“In 2014, I met with UNESCO representatives and learned that there had been little or no communication from the Irish government on the matter for some time and little effort had been made to advance the Irish tentative list since it was handed over in 2010″.

“When I raised the matter with the then Minister for Culture, Heritage and the Gaeltacht in 2015, I was informed that Kerry County Council had informed the Department that it did not wish to be involved in progressing the potential Western Stone Forts nomination. This was also the case in Clonmacnoise, which had obvious implications both for the potential nomination of the site in its own right, as well as for its status as a crucial element of the potential group nomination of the Early Medieval Monastic Sites.”

“Since then, successive governments have failed to progress the designation of this tentative list, despite the fact that it would bring worldwide attention to our unique patrimony and to the natural and built heritage sites themselves. As well as a requirement to ensure any development is sympathetic to and protects the integrity of the sites, which may explain the reluctance of some, more cavalier local authorities, designation also typically results in an increase in tourism, with associated economic benefits”.

In response to a recent parliamentary question, Deputy McNamara was informed that a new tentative list is being developed by the National Monuments Service, with a June 30th deadline for applications from local authorities, State bodies, community organisations and individuals, for sites or properties of natural and/or cultural heritage to be included.

He continued, “Given the increase in tourism typically generated by World Heritage site designation, and the unprecedented challenges that will face the domestic and international tourism sector when we open up to world again, every effort must be made to advance built and natural heritage sites across Ireland to the World Heritage list.”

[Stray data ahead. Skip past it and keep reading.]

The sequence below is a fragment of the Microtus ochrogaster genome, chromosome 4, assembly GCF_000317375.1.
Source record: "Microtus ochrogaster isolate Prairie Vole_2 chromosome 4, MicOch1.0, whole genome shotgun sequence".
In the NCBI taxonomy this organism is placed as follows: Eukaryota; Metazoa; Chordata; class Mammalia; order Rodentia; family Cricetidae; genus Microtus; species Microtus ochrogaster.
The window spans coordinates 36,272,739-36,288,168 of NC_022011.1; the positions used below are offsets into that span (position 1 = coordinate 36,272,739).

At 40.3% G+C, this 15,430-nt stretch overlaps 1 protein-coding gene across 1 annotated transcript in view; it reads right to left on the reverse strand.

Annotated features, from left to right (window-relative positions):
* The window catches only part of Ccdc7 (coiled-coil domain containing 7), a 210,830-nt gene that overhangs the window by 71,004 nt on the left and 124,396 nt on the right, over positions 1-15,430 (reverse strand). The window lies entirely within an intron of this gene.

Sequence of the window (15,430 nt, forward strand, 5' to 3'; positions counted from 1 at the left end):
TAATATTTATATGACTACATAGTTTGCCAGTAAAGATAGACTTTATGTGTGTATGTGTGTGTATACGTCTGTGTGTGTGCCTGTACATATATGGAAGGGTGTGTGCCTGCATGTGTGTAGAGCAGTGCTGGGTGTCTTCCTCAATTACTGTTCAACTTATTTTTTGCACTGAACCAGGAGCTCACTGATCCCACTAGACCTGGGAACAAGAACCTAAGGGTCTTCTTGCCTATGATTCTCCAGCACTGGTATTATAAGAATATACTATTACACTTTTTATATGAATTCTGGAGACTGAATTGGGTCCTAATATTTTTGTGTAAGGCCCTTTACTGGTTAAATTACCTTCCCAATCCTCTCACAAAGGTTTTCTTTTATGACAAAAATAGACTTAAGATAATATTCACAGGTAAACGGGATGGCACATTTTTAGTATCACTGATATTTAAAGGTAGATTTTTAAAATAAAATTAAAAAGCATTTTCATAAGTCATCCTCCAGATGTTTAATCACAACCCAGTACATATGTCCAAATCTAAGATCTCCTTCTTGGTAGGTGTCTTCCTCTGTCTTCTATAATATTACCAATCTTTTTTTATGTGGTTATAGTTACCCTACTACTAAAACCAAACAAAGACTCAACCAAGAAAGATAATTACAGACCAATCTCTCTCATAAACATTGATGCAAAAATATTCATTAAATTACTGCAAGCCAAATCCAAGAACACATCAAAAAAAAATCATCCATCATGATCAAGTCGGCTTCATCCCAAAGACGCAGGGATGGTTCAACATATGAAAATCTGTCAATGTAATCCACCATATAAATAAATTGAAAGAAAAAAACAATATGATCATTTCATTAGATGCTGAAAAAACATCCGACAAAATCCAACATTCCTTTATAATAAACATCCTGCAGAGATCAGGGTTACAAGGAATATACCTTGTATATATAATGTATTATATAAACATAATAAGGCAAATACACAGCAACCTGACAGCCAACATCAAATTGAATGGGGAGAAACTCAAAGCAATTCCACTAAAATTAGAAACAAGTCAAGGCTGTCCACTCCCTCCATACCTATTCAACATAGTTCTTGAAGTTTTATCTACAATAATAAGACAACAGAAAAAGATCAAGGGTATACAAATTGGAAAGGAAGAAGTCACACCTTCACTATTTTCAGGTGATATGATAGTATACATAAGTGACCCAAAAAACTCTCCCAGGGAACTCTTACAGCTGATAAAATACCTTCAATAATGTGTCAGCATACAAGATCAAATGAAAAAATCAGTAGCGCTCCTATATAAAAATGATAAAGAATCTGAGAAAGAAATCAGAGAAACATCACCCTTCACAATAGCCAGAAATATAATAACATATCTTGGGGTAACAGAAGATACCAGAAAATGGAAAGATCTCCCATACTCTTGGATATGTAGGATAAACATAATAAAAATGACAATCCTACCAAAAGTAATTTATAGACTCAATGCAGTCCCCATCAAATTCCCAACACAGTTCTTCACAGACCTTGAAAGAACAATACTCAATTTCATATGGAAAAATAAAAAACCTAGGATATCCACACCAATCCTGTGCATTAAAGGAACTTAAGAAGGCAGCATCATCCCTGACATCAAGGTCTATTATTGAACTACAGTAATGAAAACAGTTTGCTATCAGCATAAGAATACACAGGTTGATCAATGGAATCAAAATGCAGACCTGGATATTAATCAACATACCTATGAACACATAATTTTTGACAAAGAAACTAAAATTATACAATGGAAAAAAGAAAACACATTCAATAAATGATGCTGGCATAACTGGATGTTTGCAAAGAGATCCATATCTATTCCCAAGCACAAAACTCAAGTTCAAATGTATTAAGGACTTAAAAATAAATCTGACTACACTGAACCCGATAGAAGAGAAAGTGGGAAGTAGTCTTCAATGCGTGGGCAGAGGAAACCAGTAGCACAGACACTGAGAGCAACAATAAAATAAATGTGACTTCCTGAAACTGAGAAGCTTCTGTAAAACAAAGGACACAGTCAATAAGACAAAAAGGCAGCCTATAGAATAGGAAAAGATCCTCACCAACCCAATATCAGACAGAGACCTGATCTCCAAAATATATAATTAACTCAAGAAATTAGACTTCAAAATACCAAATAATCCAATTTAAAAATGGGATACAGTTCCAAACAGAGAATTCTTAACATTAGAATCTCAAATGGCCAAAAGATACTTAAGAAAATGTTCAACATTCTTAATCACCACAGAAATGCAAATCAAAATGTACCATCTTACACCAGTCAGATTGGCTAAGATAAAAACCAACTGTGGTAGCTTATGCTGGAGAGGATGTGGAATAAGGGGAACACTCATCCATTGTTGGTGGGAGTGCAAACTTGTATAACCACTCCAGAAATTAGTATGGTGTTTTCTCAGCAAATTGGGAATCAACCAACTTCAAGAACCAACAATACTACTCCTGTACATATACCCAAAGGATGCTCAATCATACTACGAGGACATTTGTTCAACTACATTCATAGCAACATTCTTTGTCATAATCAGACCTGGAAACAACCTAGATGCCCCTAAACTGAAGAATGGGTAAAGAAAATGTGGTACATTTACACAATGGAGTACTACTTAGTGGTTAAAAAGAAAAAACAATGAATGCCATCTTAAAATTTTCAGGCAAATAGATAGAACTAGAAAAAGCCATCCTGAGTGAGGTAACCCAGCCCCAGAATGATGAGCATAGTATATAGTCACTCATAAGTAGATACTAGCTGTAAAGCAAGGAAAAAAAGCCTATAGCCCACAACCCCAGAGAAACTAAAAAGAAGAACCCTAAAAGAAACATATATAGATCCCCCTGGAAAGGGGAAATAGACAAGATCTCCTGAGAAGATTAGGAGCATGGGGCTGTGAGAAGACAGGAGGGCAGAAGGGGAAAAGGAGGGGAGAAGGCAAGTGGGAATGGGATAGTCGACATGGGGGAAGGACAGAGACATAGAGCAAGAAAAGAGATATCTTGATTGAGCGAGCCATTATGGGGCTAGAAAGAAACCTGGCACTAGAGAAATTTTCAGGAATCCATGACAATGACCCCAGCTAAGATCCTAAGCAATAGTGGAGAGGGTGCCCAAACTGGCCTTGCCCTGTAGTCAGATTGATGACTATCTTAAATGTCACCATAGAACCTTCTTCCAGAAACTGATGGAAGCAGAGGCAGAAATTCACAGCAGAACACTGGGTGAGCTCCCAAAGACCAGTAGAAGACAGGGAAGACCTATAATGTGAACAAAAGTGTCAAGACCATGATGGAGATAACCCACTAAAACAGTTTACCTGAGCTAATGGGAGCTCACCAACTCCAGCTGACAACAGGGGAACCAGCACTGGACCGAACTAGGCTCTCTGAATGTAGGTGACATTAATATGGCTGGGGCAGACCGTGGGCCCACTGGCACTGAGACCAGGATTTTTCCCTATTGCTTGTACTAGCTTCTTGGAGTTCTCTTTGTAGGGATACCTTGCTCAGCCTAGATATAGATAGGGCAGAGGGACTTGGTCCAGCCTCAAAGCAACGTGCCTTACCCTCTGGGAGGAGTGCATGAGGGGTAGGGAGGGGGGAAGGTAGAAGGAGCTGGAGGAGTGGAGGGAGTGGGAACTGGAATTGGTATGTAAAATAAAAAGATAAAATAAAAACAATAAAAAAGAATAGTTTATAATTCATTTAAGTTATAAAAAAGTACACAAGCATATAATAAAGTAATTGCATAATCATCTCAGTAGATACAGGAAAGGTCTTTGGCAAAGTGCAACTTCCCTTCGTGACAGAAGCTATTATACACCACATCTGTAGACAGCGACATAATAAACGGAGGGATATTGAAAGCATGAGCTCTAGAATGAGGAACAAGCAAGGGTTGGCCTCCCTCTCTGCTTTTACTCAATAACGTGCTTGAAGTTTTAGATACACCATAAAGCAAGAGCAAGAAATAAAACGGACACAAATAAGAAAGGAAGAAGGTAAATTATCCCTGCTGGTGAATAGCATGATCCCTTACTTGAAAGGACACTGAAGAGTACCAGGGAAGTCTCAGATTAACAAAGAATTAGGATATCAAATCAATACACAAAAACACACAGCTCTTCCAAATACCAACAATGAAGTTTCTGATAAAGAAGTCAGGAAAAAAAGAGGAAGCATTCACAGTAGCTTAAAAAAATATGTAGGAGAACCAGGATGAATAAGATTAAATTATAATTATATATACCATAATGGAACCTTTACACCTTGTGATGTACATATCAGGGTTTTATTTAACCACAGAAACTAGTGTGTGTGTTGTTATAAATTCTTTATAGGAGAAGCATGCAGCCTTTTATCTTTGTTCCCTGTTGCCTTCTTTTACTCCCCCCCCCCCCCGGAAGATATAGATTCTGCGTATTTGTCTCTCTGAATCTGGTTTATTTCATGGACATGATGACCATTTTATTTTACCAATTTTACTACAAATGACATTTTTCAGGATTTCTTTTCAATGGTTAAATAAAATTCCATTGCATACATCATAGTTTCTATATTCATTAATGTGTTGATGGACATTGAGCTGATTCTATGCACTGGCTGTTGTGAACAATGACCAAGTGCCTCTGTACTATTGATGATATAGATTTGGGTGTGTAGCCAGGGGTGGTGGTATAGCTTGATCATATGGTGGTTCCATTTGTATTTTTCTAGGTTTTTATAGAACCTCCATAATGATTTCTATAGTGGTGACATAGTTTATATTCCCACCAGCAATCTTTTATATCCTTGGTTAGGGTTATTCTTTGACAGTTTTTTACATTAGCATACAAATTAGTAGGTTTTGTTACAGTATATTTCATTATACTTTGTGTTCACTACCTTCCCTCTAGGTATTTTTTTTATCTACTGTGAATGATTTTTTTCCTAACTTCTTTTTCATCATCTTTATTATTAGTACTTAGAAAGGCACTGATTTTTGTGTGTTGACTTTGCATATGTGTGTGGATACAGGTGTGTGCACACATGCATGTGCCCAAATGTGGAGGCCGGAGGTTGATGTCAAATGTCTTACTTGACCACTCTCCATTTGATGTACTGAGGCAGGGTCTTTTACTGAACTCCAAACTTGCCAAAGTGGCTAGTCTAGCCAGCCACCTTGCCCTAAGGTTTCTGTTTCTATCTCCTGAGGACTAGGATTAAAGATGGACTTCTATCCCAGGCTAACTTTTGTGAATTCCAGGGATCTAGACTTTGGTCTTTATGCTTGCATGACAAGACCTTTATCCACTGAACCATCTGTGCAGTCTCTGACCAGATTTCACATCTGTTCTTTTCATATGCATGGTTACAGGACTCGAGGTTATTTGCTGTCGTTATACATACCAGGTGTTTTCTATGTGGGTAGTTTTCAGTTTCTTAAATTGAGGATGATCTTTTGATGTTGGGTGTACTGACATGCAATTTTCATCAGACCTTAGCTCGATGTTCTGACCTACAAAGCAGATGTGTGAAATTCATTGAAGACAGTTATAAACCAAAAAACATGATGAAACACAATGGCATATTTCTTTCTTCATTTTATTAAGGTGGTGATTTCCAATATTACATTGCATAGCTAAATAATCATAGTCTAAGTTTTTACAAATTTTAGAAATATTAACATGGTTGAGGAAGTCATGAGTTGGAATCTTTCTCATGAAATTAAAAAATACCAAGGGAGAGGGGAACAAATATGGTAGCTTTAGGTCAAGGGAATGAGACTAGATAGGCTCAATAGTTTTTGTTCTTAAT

“Unless the government prioritises the list that will be developed and puts the same effort into obtaining world heritage status for our own sites as it puts into “greening” other states’ world heritage sites, I fear the list will be as useless an exercise in bureaucracy as its predecessor. Our annual celebration of international World Heritage sites being lit up in green must be matched by a similar enthusiasm for securing similar designation for our own world class heritage sites,” concluded Deputy McNamara.


Pick – Poolbeg Chimneys Or Thurles 175 Year Old Great Famine Double Ditch?

Poolbeg industrial chimneys, Dublin.

The two x 207metre high Poolbeg industrial chimneys situated standing at the mouth of Dublin Harbour were built and came into operation in the 1970’s and are amongst the tallest, hideous, eyesore structures in Ireland, visible from most areas of Dublin city.

The twin chimneys, with their distinctive red and white, dirty, rust streaked facades, when built had only a planned operational lifetime of 30-40 years. While Poolbeg itself continues today to be an operational power station, the existing chimneys were decommissioned back in 2006 and 2010; same no longer required for the 470MW gas turbine plant, which generates electricity for more than half a million Irish homes.